US presses Pakistan for offensive in South Waziristan

By K. Ratnayake
22 August 2009

US special envoy Richard Holbrooke spent five days in Pakistan attempting to pressure Islamabad into staging a major military offensive in South Waziristan, which is considered a stronghold of the Taliban. Holbrooke, who arrived in Islamabad last Saturday, engaged in wide ranging discussions with political leaders, including those of Islamic groups, as part of a broader US agenda of increasing its grip on the country.

Underscoring the Obama administration’s escalating intervention in the country, General David Petraeus, chief of the US Central Command, also arrived in Pakistan on Wednesday to talk with Pakistani generals about providing arms and equipment for the proposed operation. 

South Waziristan, situated in northwest Pakistan, is home to Pakistan’s Pashtuns. It is dominated by Taliban groups and tribes that have ethnic ties with Afghan Pashtuns and support the resistance against the American-led NATO forces occupying Afghanistan.  

In order to crush this support for the Afghan resistance coming from Pakistani border areas, including South Waziristan, the CIA is increasingly conducting predator drone attacks, killing scores of militants and civilians. Pakistani troops supporting the US operations have carried out bombing and limited ground attacks in the past, but have not yet launched the full scale ground offensive demanded by Washington.

In a CIA drone attack on August 5, Mehsud Baitullah, the leader of Tehrik e Taliban Pakistan (TTP), an umbrella organization of Taliban groups was killed along with many others. Since then, Washington has been applying pressure on Islamabad to push ahead towards a major offensive in South Waziristan. 

Bowing to the pressure from the Obama administration, the Islamabad government led by the Pakistan People’s Party (PPP) and the military launched a brutal offensive on April 26 in the Swat Valley and adjoining districts in the North Western Frontier Province (NWFP). 

About 2.5 million people were displaced. Many of them have yet to return to the area, which was devastated by the offensive of 15,000 troops backed by fighter jets and helicopters. The army claimed victory in July, but has admitted the continuation of frequent hit-and-run guerrilla attacks staged by militants who retreated into the mountains. According to the army’s account, 166 soldiers and some 2,000 Taliban fighters were killed in the offensive.

Washington expected Pakistan to extend the offensive into South Waziristan after the operation in the Swat Valley. But the government and the military have been hesitating in the face of popular anger and out of fear of getting the army bogged down in the difficult mountainous region.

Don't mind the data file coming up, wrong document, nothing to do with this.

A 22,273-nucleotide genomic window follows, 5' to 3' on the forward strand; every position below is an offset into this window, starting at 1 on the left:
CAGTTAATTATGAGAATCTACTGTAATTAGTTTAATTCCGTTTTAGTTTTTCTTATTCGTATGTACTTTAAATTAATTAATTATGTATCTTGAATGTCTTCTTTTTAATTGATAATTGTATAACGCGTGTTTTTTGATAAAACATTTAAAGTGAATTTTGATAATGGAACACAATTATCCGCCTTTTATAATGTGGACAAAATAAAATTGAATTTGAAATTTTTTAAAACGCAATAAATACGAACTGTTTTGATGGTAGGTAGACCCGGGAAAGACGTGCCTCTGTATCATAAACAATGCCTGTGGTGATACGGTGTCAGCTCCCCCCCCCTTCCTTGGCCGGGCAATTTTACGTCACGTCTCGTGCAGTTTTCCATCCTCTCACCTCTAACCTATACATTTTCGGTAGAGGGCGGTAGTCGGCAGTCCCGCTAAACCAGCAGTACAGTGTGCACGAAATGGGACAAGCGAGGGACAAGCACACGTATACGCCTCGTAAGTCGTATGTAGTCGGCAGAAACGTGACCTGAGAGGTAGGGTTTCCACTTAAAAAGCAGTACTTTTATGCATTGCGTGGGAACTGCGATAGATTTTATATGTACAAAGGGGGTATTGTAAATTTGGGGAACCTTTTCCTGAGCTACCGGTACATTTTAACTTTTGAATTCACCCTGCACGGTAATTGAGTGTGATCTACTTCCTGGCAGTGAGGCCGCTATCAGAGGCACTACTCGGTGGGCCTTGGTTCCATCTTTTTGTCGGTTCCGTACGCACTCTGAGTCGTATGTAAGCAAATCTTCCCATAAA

Underlining the purpose of Holbrooke’s visit, the New York Times reported on Wednesday: “Obama administration officials...have been delivering strong messages to military and civilian leaders here to aggressively pursue the Taliban and other militants including some close to Al Qaeda.” 

The article continued, “But it [US pressure] also reflects worry among senior American officials that the Pakistani military will now declare victory and go home—pulling back from its recent offensive in the Swat Valley, and avoiding a similar push into Waziristan....”   

Speaking at a press conference on Tuesday, Holbrooke praised Islamabad and the military for collaborating with the US in hunting down Taliban militants along the Afghan Pakistan border. He stressed, however, “I wanted to encourage greater cooperation going forward.”

Meeting with Pakistan's Army Chief General Ashfaq Parvez Kayani on Tuesday, Holbrooke again praised the military for the Swat offensive, while demanding that it press ahead. 

Kayani agreed, but requested US military hardware, including drone technology, to strengthen the army. According to the Pakistani media, Kayani drew attention to the fact that US attacks “were increasingly creating anti-US sentiments.” 

General Nadeem Ahmed, who met Holbrooke later, told the press, “Once you feel that the conditions are right and you have been able to substantially dent their (the Taliban's) infrastructure and their fighting capacity, then you go in for a ground offensive.” He made the request for the “right kind of equipment” from the US.  

On Monday, the commander of American and NATO forces in Afghanistan, General Stanley A. McChrystal, met Kayani. The chairman of the US Joint Chief of Staff, Admiral Michael Mullen, made telephone calls to his Pakistani counterparts as part of what one administration official described to the Times as a strategy intended to get the Pakistani military to maintain a “constant battle rhythm.” 

General Petraeus came to Islamabad on Wednesday to meet Kayani and deliver the same message. Holbrooke told the media on Wednesday that the US Centcom chief was there to expedite the supply of US equipment to enable Pakistan to extend its offensive against the Taliban. “It is part of a substantial effort to strengthen US-Pakistani military cooperation,” Holbrooke, told Reuters